CAN'T SLEEP AFTER TRAINING? 3 MINDFULNESS TIPS TO COMBAT INSOMNIA
With everything in life, we experience both light and shade - like sunrise and sunset, or what goes up must come down. Cheers to Newton and his laws of motion.
Our society is becoming more and more focused on how to achieve balance - if there is such a thing - and personally I believe that balance is never black and white. The pendulum swings one way and we experience positive emotions, calmness, clarity and perspective. It swings the other and we get negative feelings, stress, to-do lists, "I should" thinking. This happens most days. I call it fifty shades of feelings. I am no psychologist, but I am a big fan of their work.
Boxing and other forms of martial arts bring you 'up' - they open up your energy channels, sharpen your mind, activate your 'good' stress hormones and get the blood pumping. However, science tells us that too much adrenaline may not be a good thing and our fight or flight reflexes are designed to level out once the perceived 'threat' has gone.
For some people, high intensity exercise can leave the body in a heightened state well after the training session has ended - it takes time for the body to settle. Our body's core temperature, blood pressure, breathing and muscles need to cool down. This is why for some people getting their session done in the morning is a perfect way to set them up for an energetic day. For others, family and work commitments mean they have to train at night. This can mean their bodies and minds are still in a state of high energy late in the evening. It also means, usually, that they are eating late. Both of these things can dramatically impact sleep patterns.
Below are some ideas that I have researched and put into practice to bring mindfulness into my own training schedule in order to get to sleep easier after putting on the gloves late at night. Because no one likes not getting their proper Zzzz's and being one helluvaaa cranky biarch the next day.
Spending anywhere from 10 minutes to 45 minutes doing some restorative yoga (think Hatha Yoga as opposed to Power/Ashtanga/Vinyasa variations) will help bring the heart rate down, settle your breathing and give your body a well needed stretch. Check out some online classes, this one is my favourite: Hatha Yoga for better sleep - a 40 minute beginners class from Do Yoga With Me (they have amazing classes online, free of charge for online streaming, those lovely thoughtful yogis).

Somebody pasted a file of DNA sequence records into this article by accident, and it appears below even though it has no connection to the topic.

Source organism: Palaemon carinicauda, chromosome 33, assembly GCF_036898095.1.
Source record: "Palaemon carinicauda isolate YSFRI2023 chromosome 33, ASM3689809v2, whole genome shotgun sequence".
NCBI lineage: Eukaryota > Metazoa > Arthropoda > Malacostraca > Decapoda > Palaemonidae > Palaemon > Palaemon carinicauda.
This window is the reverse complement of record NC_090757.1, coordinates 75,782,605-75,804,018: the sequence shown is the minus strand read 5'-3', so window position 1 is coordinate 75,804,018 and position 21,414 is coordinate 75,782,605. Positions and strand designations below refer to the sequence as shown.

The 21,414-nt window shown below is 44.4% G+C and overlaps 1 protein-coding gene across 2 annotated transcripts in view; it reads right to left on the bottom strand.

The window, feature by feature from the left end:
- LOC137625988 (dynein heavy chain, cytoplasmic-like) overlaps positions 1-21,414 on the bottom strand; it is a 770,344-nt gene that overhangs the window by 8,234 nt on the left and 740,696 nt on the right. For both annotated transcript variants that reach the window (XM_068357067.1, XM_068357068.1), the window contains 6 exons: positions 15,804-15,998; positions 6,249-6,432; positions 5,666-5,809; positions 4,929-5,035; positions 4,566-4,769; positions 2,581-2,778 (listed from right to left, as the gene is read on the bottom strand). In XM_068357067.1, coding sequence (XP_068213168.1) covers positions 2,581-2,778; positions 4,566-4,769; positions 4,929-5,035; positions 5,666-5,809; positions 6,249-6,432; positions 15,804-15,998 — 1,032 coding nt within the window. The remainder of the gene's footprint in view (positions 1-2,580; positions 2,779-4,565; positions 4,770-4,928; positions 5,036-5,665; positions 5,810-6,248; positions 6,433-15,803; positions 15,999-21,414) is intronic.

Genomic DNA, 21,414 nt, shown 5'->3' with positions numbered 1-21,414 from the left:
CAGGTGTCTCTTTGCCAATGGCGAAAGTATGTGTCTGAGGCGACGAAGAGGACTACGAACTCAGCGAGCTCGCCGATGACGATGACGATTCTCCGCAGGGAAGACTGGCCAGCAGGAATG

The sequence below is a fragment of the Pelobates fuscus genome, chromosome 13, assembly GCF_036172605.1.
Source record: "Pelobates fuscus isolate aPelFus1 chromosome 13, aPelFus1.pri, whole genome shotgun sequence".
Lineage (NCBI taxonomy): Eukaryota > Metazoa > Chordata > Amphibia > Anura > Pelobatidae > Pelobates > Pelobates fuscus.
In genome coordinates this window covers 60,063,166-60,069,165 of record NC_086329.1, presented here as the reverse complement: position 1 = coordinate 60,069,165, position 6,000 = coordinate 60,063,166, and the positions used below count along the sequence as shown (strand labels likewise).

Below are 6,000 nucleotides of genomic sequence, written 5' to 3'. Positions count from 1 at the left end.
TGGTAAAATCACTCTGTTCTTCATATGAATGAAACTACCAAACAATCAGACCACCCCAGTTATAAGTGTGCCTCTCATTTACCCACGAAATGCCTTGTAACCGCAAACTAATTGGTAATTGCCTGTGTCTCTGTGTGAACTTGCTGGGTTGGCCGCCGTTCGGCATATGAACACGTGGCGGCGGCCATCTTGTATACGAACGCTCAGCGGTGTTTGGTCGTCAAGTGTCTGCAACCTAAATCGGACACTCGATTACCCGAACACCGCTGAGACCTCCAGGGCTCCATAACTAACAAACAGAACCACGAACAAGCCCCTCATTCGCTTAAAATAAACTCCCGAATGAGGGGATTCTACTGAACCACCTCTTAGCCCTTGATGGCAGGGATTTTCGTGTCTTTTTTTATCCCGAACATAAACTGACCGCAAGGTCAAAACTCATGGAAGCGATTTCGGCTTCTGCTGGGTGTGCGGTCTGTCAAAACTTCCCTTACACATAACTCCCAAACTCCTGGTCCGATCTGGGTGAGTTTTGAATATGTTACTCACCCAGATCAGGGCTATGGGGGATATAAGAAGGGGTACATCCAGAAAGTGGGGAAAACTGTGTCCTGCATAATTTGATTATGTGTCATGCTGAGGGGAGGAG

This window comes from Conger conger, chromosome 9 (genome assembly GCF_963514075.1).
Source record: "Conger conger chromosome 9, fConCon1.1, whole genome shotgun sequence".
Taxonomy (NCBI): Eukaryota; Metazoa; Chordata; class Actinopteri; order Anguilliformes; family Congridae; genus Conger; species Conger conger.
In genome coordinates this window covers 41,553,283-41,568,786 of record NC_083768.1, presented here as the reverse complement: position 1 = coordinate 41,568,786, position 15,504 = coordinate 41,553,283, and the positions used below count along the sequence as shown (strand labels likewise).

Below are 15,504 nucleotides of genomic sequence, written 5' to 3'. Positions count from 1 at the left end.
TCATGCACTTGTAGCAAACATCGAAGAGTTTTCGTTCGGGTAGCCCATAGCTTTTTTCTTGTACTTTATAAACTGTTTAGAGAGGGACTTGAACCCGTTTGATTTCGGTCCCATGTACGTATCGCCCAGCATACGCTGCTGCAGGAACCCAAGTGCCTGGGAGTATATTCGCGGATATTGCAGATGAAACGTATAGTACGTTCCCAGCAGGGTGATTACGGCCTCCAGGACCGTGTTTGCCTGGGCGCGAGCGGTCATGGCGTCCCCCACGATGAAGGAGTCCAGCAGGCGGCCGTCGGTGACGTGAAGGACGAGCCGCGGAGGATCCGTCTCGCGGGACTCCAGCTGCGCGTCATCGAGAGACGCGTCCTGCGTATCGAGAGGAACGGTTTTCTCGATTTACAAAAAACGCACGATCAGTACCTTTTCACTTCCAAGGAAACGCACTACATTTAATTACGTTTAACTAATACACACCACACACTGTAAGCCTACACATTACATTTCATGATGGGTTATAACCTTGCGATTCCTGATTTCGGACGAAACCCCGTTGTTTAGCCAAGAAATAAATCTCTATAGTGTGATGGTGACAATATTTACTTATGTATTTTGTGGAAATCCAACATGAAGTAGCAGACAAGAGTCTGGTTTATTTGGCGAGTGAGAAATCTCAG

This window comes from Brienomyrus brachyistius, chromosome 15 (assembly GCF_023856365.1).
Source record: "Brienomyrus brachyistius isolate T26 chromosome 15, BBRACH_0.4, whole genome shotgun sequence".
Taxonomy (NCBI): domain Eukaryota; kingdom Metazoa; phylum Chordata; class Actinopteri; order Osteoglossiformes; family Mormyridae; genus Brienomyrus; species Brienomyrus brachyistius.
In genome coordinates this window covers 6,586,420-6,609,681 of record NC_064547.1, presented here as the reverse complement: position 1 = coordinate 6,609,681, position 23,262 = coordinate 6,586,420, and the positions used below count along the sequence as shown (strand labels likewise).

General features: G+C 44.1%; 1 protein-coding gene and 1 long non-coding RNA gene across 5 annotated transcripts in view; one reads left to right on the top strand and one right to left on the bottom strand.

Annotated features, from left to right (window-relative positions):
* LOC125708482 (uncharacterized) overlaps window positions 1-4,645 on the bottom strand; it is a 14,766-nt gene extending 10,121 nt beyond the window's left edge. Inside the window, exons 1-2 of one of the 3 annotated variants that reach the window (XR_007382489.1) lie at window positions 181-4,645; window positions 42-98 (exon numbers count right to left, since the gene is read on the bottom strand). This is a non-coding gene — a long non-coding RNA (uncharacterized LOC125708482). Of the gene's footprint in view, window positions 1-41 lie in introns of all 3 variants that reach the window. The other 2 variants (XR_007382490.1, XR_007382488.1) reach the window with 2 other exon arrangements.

The first time I meditated I set a timer for 5 minutes, sat down, closed my eyes and just focused on the sounds around me (being in Richmond, it was mostly trams and cranes - so peaceful). There are so many ways you can explore meditation and for beginners sometimes using an app to learn is a great starting point. Aside from lowering blood pressure, the benefits of meditation are wide and varied. I loved using the 1 Giant Mind app when I first started, and other great apps are Calm, Headspace or Meditation Timer. One that I use when I can't get to the land of nod is the Sleepfulness app which has specific meditations using methods such as breath awareness and body scans especially for insomnia. Nice!
It might sound strange to some, but making a list of the 5 things you are grateful for in your life before bed can refocus your brain. Nudge it from a state of stress to one of luuuurve. This is not a new idea and certainly not mine (Deepak Chopra has a lot to say about gratitude as just one of many paths to peace), but taking a moment to write down anything in your life that you are pumped about is a tip top way to bring you into the present moment. It can be as simple as 'I am grateful for my dog', or 'I am grateful for the glass(s) of glorious Pinot Noir I had with dinner' - or larger ideas like 'I am grateful to live in a city with clean drinking water'. This is just another easy method that makes for a better mood when you hit da sheets.